Worker’s cooperative

Techno-Innov is a worker’s cooperative (SCOP) or cooperative company. In French business legislation, this is a type a of commercial company with added democratic features that will be outlined in this article.

Financing a SCOP

The question of financing has been frequently asked about Techno-Innov.

The company has been created as a SCOP SARL. This choice has a number of advantages and a few constraints, though not everybody agrees on which is which.

Here are some more details.


Here are the statutes of the Techno Innoc SCOP SARL (PDF – French). It’s quite arduous reading though, so here are the bullet points.


The basic principles of a cooperative company are quite simple: putting people first, democracy, solidarity and sharing. These principle translate into the simple equation :

One person = one vote

However, only associates have a vote and not all associates are employees. The cooperative statute imposes a few rules, among others, that there can’t be more than a third of non-employee associates (except for cooperative companies), non-employee associates can’t hold more than 49% of stock and no associate can hold more than 50% of stock.

Leaders are elected

All the leaders of a SCOP are elected by the assembled associates and any associate can apply (with a few restrictions). Leaders or managers are appointed by the assembled associates to handle daily affairs but major decisions require a vote.

Value is in people, not stock

A cooperative company gets its value from its associates and employees, not from its stock. The stock shares value is fixed. This means you can’t profit from reselling stock shares. Stock can vary but only according to the number of social shares bought by associates according to the rules outlined in the statutes.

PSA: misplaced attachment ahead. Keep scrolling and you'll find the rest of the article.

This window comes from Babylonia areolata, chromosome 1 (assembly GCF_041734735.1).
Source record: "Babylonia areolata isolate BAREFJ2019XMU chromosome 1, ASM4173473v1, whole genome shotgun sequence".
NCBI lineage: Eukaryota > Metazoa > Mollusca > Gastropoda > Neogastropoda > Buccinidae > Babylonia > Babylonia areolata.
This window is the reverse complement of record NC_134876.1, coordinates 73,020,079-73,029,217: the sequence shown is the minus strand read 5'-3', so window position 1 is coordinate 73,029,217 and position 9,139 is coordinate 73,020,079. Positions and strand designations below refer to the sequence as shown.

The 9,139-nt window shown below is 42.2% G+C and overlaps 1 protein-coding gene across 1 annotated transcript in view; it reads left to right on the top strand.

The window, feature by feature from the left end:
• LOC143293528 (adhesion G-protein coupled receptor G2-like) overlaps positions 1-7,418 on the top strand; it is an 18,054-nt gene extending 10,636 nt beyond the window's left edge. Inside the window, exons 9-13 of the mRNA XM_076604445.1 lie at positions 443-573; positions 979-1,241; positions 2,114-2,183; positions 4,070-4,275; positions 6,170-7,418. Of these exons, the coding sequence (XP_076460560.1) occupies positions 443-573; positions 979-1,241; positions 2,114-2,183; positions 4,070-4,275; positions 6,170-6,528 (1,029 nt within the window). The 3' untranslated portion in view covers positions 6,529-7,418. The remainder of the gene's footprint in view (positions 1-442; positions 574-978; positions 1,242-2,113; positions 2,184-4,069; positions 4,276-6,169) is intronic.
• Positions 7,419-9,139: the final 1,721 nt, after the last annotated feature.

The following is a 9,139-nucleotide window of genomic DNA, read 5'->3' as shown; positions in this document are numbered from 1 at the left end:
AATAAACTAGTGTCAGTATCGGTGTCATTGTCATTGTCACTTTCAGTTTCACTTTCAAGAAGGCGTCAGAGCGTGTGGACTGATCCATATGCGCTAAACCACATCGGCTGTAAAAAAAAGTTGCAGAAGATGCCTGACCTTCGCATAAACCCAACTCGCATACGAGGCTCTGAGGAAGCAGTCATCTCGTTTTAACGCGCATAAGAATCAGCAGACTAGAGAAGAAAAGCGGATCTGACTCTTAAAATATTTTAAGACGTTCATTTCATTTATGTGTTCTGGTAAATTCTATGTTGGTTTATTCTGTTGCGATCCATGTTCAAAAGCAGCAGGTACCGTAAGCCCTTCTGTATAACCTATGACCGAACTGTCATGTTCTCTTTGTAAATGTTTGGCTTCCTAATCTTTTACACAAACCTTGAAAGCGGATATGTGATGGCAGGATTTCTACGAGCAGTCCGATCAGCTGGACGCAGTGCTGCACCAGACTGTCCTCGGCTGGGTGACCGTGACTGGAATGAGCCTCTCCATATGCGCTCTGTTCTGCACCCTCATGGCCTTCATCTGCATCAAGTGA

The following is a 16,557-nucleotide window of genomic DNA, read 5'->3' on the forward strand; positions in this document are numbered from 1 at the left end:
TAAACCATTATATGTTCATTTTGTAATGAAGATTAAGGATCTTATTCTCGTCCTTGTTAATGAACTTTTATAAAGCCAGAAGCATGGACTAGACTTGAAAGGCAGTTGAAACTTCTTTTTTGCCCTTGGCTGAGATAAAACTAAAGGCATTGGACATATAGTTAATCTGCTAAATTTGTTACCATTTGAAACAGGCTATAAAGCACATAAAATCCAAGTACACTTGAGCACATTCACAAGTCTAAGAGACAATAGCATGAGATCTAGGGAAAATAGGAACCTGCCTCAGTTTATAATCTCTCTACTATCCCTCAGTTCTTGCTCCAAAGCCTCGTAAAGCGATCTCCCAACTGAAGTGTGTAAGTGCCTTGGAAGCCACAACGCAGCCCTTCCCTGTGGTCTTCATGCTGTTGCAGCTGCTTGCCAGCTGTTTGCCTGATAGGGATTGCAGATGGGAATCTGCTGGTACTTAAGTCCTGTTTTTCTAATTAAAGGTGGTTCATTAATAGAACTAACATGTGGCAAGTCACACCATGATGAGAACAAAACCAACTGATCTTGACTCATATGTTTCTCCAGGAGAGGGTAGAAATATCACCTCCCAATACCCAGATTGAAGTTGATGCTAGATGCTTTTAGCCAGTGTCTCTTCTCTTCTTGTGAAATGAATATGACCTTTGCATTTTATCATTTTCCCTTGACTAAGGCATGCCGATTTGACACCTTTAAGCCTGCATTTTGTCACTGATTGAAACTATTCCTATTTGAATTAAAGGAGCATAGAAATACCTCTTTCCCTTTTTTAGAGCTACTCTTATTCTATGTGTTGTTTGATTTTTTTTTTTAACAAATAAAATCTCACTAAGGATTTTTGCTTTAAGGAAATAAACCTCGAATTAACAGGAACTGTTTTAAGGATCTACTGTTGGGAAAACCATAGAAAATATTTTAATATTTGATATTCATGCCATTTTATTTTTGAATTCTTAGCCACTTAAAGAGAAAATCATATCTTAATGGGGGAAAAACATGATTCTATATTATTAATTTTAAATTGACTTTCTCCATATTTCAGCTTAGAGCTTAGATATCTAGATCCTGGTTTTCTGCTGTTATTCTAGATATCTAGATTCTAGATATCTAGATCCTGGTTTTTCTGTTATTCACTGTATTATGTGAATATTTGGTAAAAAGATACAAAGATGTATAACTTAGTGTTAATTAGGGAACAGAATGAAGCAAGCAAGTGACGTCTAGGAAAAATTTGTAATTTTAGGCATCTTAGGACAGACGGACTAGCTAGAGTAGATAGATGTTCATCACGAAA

The principles we describe guarantee that employees keep control of their company and their job, but they can be seen as a hindrance by some investors whose goal is to quickly increase their capital, even at the expense of other people and the company. There are however some ways that allow a cooperative company to raise funds.

Current account credits by associates

This allows an associate, employee or not, to loan money to the company. It’s much easier to get than a bank loan and usually much less restrictive. One or more associate needs to have funds to loan to the cooperative however.

Participative securities

Participative securities allow the cooperative company to raise funds from people who aren’t part of the company but wish to contribute to its development. Participative securities may, at first glance, look like stock without voting privileges. Indeed, owners of participative securities cannot interfere with the SCOP’s functioning. Participative securities are remunerated according to a formula set down when they are created and includes a fixed part and a variable one, indexed on the company’s growth and results. Securities can be given up or bought back by the cooperative company (after at least 7 years) at their face value. Unlike stock, Participative securities value never changes. If the scop failed, the participative securities would be lost.

What’s it like in practice?

Techno-Innov’s development investments (components purchase, prototypes, outsourcing…) are currently financed by our family and friends, using the mechanisms exposed above.

For expenses incurred before setting up Techno-Innov, some of the funds where provided by CPE in the context of a partnership with the electronics lab (see incubation part of the “difficult beginnings” article in the blog section), but all the equipment purchased that way remains property of the lab. The rest of the funds comes from ED3L, which is another one of our companies.

As for the time we have and are still spending on the project, there isn’t any financing for it and it is our own way of investing in the project (and quite a sizeable one!).